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Rotavirus Vaccine Reduce Hospitalizations

The Rotateq vaccine was introduced to the U.S. market in 2006; it is used to prevent gastroenteritis caused by the Rotavirus virus.  Rotavirus causes severe vomiting and diarrhea in infants and young children.  The subsequent dehydration often cause hospitalizations.  This live vaccine is used in infants and is administered orally in a three dose regimen.  It is theorized that because this is a live vaccine, patients who are immunized cannot catch the virus and therefore cannot spread the virus.  This produces a “herd immunity”; in other words, non-immunized are also protected.  The hospitalization rate for any cause of gastroenteritis were reduced by 16% in 2007, and reduced by 48% in 2008.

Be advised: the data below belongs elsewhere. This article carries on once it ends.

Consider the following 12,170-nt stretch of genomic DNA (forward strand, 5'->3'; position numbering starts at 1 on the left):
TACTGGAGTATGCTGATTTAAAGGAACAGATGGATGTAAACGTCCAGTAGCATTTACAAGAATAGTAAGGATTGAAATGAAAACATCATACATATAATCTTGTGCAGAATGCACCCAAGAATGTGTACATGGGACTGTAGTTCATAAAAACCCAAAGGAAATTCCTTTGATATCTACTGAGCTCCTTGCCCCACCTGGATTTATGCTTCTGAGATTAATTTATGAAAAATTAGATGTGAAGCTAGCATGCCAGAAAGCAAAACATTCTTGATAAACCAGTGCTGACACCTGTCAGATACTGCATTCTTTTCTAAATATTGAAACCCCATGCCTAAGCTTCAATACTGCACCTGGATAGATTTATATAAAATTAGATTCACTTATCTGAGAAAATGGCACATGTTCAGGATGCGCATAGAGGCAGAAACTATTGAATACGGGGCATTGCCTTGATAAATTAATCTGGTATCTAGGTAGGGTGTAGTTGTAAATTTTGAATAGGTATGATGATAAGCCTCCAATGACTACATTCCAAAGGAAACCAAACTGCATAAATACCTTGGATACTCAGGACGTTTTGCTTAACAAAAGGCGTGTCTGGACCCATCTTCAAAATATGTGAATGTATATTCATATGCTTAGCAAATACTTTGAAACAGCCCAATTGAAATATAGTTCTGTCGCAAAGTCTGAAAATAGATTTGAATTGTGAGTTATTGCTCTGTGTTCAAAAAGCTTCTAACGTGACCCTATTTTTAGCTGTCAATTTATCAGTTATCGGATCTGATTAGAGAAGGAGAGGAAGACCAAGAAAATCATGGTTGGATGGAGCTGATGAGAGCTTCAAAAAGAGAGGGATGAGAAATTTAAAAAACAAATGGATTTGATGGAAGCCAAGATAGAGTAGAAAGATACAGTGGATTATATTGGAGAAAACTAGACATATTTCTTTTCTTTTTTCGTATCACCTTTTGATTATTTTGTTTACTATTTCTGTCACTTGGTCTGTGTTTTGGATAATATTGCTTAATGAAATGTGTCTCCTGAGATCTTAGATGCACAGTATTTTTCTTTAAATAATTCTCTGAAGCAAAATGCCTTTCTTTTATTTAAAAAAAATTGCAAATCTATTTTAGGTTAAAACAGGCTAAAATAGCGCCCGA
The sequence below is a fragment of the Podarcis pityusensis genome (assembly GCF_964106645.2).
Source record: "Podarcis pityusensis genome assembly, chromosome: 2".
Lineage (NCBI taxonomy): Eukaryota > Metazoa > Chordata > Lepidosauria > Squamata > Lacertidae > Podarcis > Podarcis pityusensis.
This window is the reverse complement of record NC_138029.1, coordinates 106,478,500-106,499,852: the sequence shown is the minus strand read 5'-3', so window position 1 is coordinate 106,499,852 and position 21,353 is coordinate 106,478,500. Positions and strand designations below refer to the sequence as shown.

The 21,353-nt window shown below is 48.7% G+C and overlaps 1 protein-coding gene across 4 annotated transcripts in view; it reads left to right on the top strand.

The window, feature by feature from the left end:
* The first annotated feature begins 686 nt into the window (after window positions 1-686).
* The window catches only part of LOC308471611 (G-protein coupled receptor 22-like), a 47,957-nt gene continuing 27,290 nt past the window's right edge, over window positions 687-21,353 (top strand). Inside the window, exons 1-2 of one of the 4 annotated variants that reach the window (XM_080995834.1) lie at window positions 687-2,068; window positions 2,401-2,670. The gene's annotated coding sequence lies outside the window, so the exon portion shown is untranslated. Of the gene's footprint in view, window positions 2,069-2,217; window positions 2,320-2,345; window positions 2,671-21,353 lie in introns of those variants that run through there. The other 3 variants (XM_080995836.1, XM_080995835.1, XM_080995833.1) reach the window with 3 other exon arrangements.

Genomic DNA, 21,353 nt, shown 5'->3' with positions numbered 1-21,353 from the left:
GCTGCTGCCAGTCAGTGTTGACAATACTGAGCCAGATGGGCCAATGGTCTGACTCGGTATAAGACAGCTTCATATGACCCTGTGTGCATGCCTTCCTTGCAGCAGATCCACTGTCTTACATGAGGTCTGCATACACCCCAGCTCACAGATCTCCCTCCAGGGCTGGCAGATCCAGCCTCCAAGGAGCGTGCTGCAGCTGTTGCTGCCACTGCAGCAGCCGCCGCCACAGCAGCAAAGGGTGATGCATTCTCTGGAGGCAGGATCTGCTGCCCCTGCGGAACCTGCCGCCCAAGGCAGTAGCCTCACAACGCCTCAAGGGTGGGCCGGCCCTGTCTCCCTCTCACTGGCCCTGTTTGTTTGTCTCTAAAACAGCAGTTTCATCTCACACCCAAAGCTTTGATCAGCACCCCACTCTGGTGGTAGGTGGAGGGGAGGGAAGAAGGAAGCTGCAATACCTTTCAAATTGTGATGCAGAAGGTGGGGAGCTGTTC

A previous Rotavirus vaccine called Rotashield caused a type of bowel obstruction called intussuception.  Rotashield has been discontinued.  Rotateq had been studied extensively and has not shown any association with intussuception.

Another Rotavirus vaccine called Rotarix was recently in the news because of some contamination of the vaccine.  It was initially recommended to hold off use of this vaccine; however on May 14, 2010, the FDA revised its its recommendation and after analysis and discussion with experts, it was determined that the benefits of the vaccine outweigh any risks from the contaminants.